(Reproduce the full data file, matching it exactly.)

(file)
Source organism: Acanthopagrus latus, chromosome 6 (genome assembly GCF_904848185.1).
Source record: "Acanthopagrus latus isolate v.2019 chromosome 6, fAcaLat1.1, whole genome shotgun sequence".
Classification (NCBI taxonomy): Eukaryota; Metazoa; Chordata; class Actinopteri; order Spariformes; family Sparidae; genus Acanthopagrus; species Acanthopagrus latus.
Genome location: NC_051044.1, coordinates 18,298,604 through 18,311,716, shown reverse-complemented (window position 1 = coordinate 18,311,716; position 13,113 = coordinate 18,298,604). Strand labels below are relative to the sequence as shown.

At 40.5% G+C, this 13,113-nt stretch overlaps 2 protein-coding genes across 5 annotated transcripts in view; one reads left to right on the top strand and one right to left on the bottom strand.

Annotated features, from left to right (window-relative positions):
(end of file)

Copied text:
Source organism: Acanthopagrus latus, chromosome 6 (genome assembly GCF_904848185.1).
Source record: "Acanthopagrus latus isolate v.2019 chromosome 6, fAcaLat1.1, whole genome shotgun sequence".
Classification (NCBI taxonomy): Eukaryota; Metazoa; Chordata; class Actinopteri; order Spariformes; family Sparidae; genus Acanthopagrus; species Acanthopagrus latus.
Genome location: NC_051044.1, coordinates 18,298,604 through 18,311,716, shown reverse-complemented (window position 1 = coordinate 18,311,716; position 13,113 = coordinate 18,298,604). Strand labels below are relative to the sequence as shown.

At 40.5% G+C, this 13,113-nt stretch overlaps 2 protein-coding genes across 5 annotated transcripts in view; one reads left to right on the top strand and one right to left on the bottom strand.

Annotated features, from left to right (window-relative positions):